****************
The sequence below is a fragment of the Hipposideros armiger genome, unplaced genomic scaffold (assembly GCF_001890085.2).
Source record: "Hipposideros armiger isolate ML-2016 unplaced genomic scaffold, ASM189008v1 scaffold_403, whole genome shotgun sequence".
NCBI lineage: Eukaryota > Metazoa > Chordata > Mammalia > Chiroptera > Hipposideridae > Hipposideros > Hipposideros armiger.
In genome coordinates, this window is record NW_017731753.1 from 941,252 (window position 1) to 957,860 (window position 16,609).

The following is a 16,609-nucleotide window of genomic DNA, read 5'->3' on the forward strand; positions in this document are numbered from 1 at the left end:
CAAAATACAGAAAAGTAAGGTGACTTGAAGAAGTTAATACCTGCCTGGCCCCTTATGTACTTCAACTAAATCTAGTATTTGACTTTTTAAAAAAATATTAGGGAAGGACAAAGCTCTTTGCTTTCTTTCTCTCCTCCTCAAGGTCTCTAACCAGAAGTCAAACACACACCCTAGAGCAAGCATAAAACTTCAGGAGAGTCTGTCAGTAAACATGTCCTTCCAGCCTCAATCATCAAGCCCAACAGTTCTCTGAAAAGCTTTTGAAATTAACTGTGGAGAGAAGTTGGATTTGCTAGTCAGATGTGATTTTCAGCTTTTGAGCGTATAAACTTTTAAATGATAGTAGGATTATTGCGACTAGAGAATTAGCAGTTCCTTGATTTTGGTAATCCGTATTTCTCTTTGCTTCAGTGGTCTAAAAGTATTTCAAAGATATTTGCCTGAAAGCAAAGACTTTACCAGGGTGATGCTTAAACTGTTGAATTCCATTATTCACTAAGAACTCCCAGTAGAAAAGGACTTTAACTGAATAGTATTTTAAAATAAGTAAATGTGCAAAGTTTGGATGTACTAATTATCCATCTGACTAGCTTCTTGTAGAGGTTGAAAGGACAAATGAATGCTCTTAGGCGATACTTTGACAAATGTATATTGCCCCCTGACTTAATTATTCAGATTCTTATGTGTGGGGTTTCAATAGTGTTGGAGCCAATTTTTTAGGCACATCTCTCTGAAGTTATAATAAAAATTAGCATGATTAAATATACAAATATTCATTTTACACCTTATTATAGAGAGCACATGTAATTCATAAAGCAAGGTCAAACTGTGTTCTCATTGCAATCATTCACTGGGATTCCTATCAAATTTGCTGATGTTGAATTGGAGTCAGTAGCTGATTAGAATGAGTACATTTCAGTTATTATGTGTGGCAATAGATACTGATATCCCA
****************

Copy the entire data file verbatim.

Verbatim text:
The sequence below is a fragment of the Hipposideros armiger genome, unplaced genomic scaffold (assembly GCF_001890085.2).
Source record: "Hipposideros armiger isolate ML-2016 unplaced genomic scaffold, ASM189008v1 scaffold_403, whole genome shotgun sequence".
NCBI lineage: Eukaryota > Metazoa > Chordata > Mammalia > Chiroptera > Hipposideridae > Hipposideros > Hipposideros armiger.
In genome coordinates, this window is record NW_017731753.1 from 941,252 (window position 1) to 957,860 (window position 16,609).

The following is a 16,609-nucleotide window of genomic DNA, read 5'->3' on the forward strand; positions in this document are numbered from 1 at the left end:
CAAAATACAGAAAAGTAAGGTGACTTGAAGAAGTTAATACCTGCCTGGCCCCTTATGTACTTCAACTAAATCTAGTATTTGACTTTTTAAAAAAATATTAGGGAAGGACAAAGCTCTTTGCTTTCTTTCTCTCCTCCTCAAGGTCTCTAACCAGAAGTCAAACACACACCCTAGAGCAAGCATAAAACTTCAGGAGAGTCTGTCAGTAAACATGTCCTTCCAGCCTCAATCATCAAGCCCAACAGTTCTCTGAAAAGCTTTTGAAATTAACTGTGGAGAGAAGTTGGATTTGCTAGTCAGATGTGATTTTCAGCTTTTGAGCGTATAAACTTTTAAATGATAGTAGGATTATTGCGACTAGAGAATTAGCAGTTCCTTGATTTTGGTAATCCGTATTTCTCTTTGCTTCAGTGGTCTAAAAGTATTTCAAAGATATTTGCCTGAAAGCAAAGACTTTACCAGGGTGATGCTTAAACTGTTGAATTCCATTATTCACTAAGAACTCCCAGTAGAAAAGGACTTTAACTGAATAGTATTTTAAAATAAGTAAATGTGCAAAGTTTGGATGTACTAATTATCCATCTGACTAGCTTCTTGTAGAGGTTGAAAGGACAAATGAATGCTCTTAGGCGATACTTTGACAAATGTATATTGCCCCCTGACTTAATTATTCAGATTCTTATGTGTGGGGTTTCAATAGTGTTGGAGCCAATTTTTTAGGCACATCTCTCTGAAGTTATAATAAAAATTAGCATGATTAAATATACAAATATTCATTTTACACCTTATTATAGAGAGCACATGTAATTCATAAAGCAAGGTCAAACTGTGTTCTCATTGCAATCATTCACTGGGATTCCTATCAAATTTGCTGATGTTGAATTGGAGTCAGTAGCTGATTAGAATGAGTACATTTCAGTTATTATGTGTGGCAATAGATACTGATATCCCA